The Porsche Pavilion, Wolfsburg, Germany

Porsche Pavilion, Wolfsburg, Germany

The swooping lines of a Porsche have long been considered a triumph of automotive design, but what if an architect were given the chance to create an homage to those classic sportscars?

The Porsche Pavilion in Germany is just this – a powerful showcase of the architectural possibilities offered by steel. Its unique plunging roof forms a steel-clad edifice hanging over a pool of water like a vehicle frozen in motion.

Project team:

  • Architect: HENN
  • Design Team: Martin Henn, Klaus Ransmayr Paul Langley
  • Structural engineers: Schlaich Bergermann und Partner
  • Infrastructure design: Niermann Consult
  • Structural steel: Zentraal Staal
  • Envelope Contractor: Centraalstaal B.V., Groningen
  • Client: Dr. Ing. h.c. F. Porsche AG / Autostadt GmbH

Design heritage

Blurring the lines between sculpture and architecture, The Pavilion represents the merging of Porsche and the Volkswagen Group. When Volkswagen rebought the car brand in 2012, the decision was made to erect a building that reflected its design heritage right in the heart of the VW’s Autostadt, a VW-themed park that attracts two million visitors a year. German architecture firm Henn was chosen to design it.

Zentraal Staal sourced the steel from more than 30 locations, and a shipyard in Stralsund was tasked with prefabricating 620 sheets of stainless-steel cladding with welded ribs.

“Porsche is literally the nucleus of the Volkswagen Corporation,” says Klaus Ransmayr, head of Henn’s Berlin studio. He points out that the two companies share part of their history, as Ferdinand Porsche designed the very first Volkswagen car, a VW Beetle. In fact, the two iconic cars share an uncanny resemblance. “So the central location of the pavilion reflects this historical connection and the importance of the brand for VW,” Ransmayr adds.

Henn was commissioned to design a building that epitomised the brand’s distinctive aesthetic. “As with every other brand pavilion in Autostadt, the idea is to transport a feeling of the brand’s characteristics without showing a car,” says Ransmayr. “For Porsche, the ergonomic form and silhouette is one of the most significant elements, its USP.”

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Monocoque steel building

Henn’s solution was a novel approach – a highly innovative seamless building skin constructed from stainless steel. In this futuristically organic form with dynamic lines, the roof, external walls and internal spaces merge into one continuous single form. Its curved asymmetrical steel roof acts as a cantilever 25m over an adjacent pool, sheltering two entrances. The roof creates outdoor seating space for an audience of a few hundred visitors, where lectures, readings and concerts take place, along with presentations of new cars.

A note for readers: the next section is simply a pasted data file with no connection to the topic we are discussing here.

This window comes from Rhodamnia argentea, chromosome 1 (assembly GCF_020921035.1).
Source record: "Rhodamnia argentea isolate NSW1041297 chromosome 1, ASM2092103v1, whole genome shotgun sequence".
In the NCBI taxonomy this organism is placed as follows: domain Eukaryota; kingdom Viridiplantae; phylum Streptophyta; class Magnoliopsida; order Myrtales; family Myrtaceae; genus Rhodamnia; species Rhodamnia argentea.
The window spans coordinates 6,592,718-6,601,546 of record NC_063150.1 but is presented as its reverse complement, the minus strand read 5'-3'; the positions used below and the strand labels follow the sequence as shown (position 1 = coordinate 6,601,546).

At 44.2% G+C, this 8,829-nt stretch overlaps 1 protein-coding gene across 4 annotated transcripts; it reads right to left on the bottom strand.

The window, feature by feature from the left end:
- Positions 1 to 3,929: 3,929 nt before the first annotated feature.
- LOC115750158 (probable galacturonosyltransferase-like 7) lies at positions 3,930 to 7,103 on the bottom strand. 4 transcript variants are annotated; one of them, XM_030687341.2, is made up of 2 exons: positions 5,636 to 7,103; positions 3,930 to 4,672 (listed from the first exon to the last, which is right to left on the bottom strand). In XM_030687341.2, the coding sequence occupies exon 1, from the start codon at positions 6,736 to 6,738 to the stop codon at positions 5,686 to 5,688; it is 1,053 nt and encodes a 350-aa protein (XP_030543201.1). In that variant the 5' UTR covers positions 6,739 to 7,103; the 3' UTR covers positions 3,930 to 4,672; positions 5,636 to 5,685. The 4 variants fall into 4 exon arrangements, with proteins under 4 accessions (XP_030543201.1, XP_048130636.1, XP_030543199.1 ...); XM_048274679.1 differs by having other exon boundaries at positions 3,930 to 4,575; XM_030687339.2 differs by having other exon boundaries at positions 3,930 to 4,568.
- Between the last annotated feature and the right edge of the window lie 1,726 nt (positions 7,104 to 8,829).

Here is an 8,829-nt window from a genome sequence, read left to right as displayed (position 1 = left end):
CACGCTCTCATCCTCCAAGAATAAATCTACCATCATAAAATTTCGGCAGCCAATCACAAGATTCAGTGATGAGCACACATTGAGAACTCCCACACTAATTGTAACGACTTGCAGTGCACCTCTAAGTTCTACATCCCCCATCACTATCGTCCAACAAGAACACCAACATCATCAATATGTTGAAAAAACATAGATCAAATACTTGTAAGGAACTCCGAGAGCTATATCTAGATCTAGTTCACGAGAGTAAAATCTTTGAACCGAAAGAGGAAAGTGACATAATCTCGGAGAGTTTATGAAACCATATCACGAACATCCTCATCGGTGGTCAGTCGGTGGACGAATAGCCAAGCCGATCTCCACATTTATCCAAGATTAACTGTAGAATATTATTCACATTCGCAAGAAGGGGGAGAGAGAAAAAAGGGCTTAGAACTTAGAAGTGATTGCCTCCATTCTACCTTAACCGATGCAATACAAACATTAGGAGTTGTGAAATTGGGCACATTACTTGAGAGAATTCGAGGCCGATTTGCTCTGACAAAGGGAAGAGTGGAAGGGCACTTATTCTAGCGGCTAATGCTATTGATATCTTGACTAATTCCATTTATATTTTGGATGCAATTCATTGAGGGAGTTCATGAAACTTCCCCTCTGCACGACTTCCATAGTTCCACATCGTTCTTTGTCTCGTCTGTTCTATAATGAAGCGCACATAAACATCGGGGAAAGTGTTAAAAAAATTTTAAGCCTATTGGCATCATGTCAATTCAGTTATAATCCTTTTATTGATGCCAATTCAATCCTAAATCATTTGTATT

Inside, there is 400m2 of space for presentations and exhibitions in the basement. Down here, 25 silver vehicle models are on show, including the original Porsche – a 356 No.1 built in 1948.

As well as borrowing its aesthetic language from Porsche, the building shares some of the brand’s construction techniques. Both the automotive and aerospace industries employ monocoque technology, meaning the chassis is integral with the body.

Porsche Pavilion:

  • Construction period: Aug 2011 to May 2012
  • Floor area: 1,400 m2
  • Monocoque: 2,550 m2
  • Weight: 425 tonnes
  • Material: Stainless steel plate 10-30 mm
Interior of the Porsche Pavilion with classic cars
In the exhibition space, 25 silver vehicle models are on show, including the original Porsche – a 356 No.1 built in 1948.

A construction marvel

With the ambitious design already representing a substantial architectural and engineering challenge, the erection schedule and site conditions also presented a set of significant complications.

Construction time was limited to night-time – from 7pm to 6am – since the site had to be open to visitors during the day. This, combined with the extremely short timeframe of only 10 months, meant that the process had to run as efficiently as possible.

Here, prefabricated, double curved steel plates were produced over a period of four months. More than 2,550m2 of surface was hand formed, with quality control ensured by 3D measuring techniques to ensure that tolerance requirements were met. This exacting process also ensured that no production errors would impact on the schedule when it came time to assemble the pieces.

The spot welding required extreme precision and GPS measurements were used to ensure the correct placement of each piece of the structure, again cutting down on potential site complications.

An enduring steel finish

The curved roof of the Porsche Pavilion not only forms a spatial enclosure, it also doubles as a load-bearing structure. Stainless steel was chosen for the structure because, as well as being strong enough for the task, it looks sensational, reflecting the changing colour of the seasons.

Zentraal Staal sourced the steel from more than 30 locations, and a shipyard in Stralsund was tasked with prefabricating 620 sheets of stainless-steel cladding with welded ribs. Usually panels of this type would need to be coated, but instead Henn opted to blast the surface with a stainless-steel grain. “This process maintains the purity and honesty of the material, while also producing a frosted surface that works without any additional corrosion prevention,” explains Ransmayr.

“The high quality of the material and the superb workmanship of welding the unique pieces together make it very durable against the environment,” says Ransmayr. “The Porsche Pavilion will remain a tourist magnet and an icon for the brand for many years to come.”


Images: HG Esch